Difference between List and Tuple in Python

In this tutorial, we will discuss the fundamental difference between list and tuple in Python with the help of examples.

We are aware that Python is a commonly used programming language in the world of technology. It provides a vital set of data structures to make programming easier and more efficient.

Two of the most used data structures in Python are the list and the tuple. Both have many similarities, such as:

  • Both data structures preserve insertion order.
  • Both allow to store duplicate objects or elements.
  • Heterogeneous objects are allowed in them.
  • Both list and tuple support slicing and indexing.
  • Both support the built-in functions, such as len(), count(), index(), min(), and max() to perform different operations.

Despite having many similarities, they also have some important dissimilarities.

In this tutorial, we will gain knowledge of all the important distinctions between lists vs tuples in Python. So, let’s start with the basic definition.

Difference between list and tuple in Python

Difference between List and Tuple in Python

1. Definition of list and tuple:

  • A list is a data structure in Python that represents a set of values or elements by a single name.
  • On the other hand, a tuple is a data structure similar to the list but we cannot update it dynamically.

2. Mutable vs Immutable nature:

  • The major difference between a list and tuple in Python is that a list object is mutable in nature, while a tuple object is immutable.
  • It means that once we create a tuple object, we cannot update or modify the content of it. If we try to modify it, will raise an error. In contrast, we can modify or update elements of a list in the existing list object after creating it.

Example 1:

# Creating a list.
my_list = [2, 3, 8, 5, 6]

# Updating an element in the list.
my_list[2] = 4
print("List elements after updating: ", my_list)

# Creating a tuple.
my_tuple = (2, 3, 8, 5, 6)

# Trying to update an element in the tuple.
my_tuple[2] = 4
      List elements after updating:  [2, 3, 4, 5, 6]
      my_tuple[2] = 4
      TypeError: 'tuple' object does not support item assignment

In this example, the generated error clearly tells that tuple objects cannot be mutated.

3. Syntax of list and tuple:

  • A list is a group of comma-separated elements enclosed in square brackets [ ].  Square brackets are mandatory in the list. The basic syntax of creating a list in Python is as:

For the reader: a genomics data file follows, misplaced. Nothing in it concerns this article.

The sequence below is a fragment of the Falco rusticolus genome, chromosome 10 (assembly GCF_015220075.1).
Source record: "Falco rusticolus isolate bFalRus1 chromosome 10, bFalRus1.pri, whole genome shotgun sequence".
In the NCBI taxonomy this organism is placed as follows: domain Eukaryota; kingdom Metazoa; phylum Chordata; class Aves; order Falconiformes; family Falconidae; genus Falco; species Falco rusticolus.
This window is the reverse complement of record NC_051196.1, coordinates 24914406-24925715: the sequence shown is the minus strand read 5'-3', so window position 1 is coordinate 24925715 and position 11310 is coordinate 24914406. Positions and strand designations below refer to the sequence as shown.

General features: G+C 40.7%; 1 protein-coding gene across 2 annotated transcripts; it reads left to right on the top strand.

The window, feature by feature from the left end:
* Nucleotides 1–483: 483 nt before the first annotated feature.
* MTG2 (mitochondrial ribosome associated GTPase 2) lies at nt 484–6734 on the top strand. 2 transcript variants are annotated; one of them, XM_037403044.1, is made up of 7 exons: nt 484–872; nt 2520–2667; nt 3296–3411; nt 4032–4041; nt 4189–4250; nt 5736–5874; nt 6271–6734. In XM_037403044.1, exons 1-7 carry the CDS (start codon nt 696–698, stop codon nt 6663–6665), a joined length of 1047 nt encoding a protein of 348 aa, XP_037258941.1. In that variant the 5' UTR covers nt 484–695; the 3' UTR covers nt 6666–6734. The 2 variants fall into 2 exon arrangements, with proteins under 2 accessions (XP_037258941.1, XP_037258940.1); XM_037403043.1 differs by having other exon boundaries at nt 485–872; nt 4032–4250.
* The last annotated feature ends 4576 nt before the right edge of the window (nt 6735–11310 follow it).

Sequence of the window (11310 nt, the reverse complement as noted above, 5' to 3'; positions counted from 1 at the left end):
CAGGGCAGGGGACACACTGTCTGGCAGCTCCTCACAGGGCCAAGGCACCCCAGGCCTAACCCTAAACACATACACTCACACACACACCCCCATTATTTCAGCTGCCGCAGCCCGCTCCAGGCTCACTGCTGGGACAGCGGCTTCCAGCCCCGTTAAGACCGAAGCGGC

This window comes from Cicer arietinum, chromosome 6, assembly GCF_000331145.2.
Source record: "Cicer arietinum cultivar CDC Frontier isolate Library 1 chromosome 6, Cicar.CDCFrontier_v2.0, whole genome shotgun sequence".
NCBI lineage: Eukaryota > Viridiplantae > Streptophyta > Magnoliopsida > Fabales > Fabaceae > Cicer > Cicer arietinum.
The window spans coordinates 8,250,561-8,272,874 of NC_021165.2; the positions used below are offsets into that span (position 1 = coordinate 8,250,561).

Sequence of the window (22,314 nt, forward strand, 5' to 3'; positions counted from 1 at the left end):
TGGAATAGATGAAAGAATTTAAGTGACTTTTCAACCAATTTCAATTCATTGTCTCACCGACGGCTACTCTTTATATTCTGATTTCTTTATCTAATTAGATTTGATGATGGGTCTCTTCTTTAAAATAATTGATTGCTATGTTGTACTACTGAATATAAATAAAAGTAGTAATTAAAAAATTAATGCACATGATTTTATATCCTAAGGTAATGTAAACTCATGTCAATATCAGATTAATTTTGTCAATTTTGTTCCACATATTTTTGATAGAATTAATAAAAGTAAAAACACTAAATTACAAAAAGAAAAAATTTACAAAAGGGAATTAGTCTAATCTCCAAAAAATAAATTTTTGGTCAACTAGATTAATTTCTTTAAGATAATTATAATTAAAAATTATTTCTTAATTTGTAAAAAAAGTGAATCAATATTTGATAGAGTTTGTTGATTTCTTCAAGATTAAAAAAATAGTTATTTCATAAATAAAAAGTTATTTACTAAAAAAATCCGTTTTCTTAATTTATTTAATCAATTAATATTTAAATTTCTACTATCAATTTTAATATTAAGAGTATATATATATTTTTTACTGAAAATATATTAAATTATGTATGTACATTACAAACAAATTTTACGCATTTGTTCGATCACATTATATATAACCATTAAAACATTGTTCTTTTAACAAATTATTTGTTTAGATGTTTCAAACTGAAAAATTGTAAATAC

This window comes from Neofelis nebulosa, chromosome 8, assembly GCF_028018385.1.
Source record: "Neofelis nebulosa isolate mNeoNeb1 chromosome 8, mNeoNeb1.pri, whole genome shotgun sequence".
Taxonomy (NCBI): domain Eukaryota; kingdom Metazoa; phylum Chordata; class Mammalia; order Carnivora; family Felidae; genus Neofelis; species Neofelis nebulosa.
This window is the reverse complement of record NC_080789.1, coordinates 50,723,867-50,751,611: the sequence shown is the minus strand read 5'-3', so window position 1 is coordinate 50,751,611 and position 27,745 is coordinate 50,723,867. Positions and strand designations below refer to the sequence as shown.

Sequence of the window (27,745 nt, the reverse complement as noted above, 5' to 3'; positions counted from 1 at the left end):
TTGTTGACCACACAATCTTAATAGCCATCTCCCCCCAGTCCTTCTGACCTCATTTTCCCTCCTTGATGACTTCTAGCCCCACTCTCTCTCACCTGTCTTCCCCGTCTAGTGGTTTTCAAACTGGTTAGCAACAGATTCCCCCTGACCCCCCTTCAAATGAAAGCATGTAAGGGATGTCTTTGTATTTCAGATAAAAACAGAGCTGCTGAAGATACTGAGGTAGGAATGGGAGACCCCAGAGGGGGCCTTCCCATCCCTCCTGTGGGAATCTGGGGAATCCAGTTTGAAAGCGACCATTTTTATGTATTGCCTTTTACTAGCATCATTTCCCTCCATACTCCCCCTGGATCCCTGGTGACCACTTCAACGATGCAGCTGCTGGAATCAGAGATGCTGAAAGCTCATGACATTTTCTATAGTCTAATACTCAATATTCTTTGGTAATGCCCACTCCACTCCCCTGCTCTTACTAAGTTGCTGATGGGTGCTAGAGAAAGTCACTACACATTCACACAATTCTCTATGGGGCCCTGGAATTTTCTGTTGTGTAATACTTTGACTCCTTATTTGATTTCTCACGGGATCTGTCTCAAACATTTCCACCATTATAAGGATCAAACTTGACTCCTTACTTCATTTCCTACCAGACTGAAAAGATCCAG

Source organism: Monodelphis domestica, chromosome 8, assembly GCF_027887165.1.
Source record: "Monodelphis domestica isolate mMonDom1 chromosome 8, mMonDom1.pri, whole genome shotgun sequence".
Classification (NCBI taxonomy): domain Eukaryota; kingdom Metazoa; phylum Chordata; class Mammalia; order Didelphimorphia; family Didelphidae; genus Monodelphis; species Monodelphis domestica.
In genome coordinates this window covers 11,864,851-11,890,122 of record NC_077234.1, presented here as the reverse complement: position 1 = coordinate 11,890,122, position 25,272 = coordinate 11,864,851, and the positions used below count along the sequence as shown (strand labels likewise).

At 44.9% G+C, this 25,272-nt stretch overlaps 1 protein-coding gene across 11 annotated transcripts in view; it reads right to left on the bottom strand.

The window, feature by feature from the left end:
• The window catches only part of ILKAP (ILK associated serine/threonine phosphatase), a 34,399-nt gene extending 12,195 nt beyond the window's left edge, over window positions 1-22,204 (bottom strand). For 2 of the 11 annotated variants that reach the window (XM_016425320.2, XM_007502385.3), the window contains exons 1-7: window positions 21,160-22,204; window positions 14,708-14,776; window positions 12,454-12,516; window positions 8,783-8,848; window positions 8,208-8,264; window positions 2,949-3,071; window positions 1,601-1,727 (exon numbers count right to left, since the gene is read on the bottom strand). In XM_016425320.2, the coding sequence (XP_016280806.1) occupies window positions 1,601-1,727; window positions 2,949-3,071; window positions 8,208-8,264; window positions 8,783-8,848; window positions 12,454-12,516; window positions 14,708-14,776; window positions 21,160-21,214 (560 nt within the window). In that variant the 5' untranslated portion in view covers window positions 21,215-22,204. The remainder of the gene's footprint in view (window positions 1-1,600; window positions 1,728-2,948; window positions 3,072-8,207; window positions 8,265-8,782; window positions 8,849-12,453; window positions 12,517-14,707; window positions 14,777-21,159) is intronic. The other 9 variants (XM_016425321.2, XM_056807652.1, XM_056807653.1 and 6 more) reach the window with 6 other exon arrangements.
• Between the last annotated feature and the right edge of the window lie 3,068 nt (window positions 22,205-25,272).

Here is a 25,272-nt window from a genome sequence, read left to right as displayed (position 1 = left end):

my_list = [element1, element2, element3, ...elementn]

# For example:
    my_list = ["John", "Bob", "Amit", "Deep"]
  • A tuple is a group of comma-separated elements is enclosed in parentheses (). Parentheses is optional in the tuple. The basic syntax of creating a tuple in Python is as:
my_tuple = (element1, element2, element3, ...elementn)

# For example:
    my_tuple = ("John", "Merry", "Ricky", "Mark")

4. Memory consumption:

  • A list is dynamic in nature. It shrinks and grows in accordance with elements inserted or deleted from the list.
  • A tuple is also dynamic in nature, but we can allocate the memory to the tuple only once at the time of creation. It means that a tuple cannot shrink or grow according to elements inserted or deleted from the tuple.

5. Speed:

  • A list in Python is mutable in nature and takes more time to iterate over a list.
  • A tuple in Python is immutable in nature and takes less time to iterate over a tuple.

6. Performance:

  • A list object is dynamic in nature, but if the need of memory occurs at runtime, the operating system needs to allocate memory to the list. This degrades the performance of the list because OS needs time to allocate the memory to it.
  • On the other hand, since we assign elements to the tuple only once, therefore, it is not required to allocate memory at run time. This improves the performance of a tuple as comparison to list.

7. Flexibility:

  • A list object provides the flexibility feature. Therefore, we can execute any number of elements in the list without changing the size of list.
  • A tuple object is not flexible in nature. As tuple allows to store elements only once, there is no method to update elements stored in the tuple.


# Creating a list.
my_list = ["Mango", "Orange", "Banana"]

# Adding two new elements in the list.

# Displaying list after adding two new elements.
      ['Mango', 'Orange', 'Banana', 'Grapes', 'Guava']

8. Usage for dictionaries:

  • We can use a list object as a value for a dictionary because the values of a dictionary are mutable in nature. However, it cannot becomes keys of the dictionary.
  • On the other hand, a tuple object can become a key for the dictionary because keys of the dictionary are immutable in nature.


# Creating a dictionary containing lists as values for keys.
dic = {1: [2, 3, 4], 2: [5, 6, 7]}

# Displaying the values of keys.

# Creating a dictionary containing tuples as keys.
dic = {(1, 2,): "John", (3, 4): "Amit"}

# Displaying the values of keys.
print(dic[1, 2])
print(dic[3, 4])
      [2, 3, 4]
      [5, 6, 7]

9. Methods and functions availability:

  • A list provides various types of methods or functions by which we can easily perform a wide range of list operations without writing long code.
  • On the other hand, a tuple provides lesser methods or functions. We need to write our own code in the tuple to perform certain operations.

10. Uses:

  • We should go for a list when element values in the list are not fixed and keep on frequently changing.
  • In contrast, if the element values are fixed and will never changes, we should go for a tuple.

In this tutorial, you have learned about the difference between list and tuple in Python with the help of examples. Hope that you will have understood the basic difference between list vs tuple and enjoyed this tutorial.

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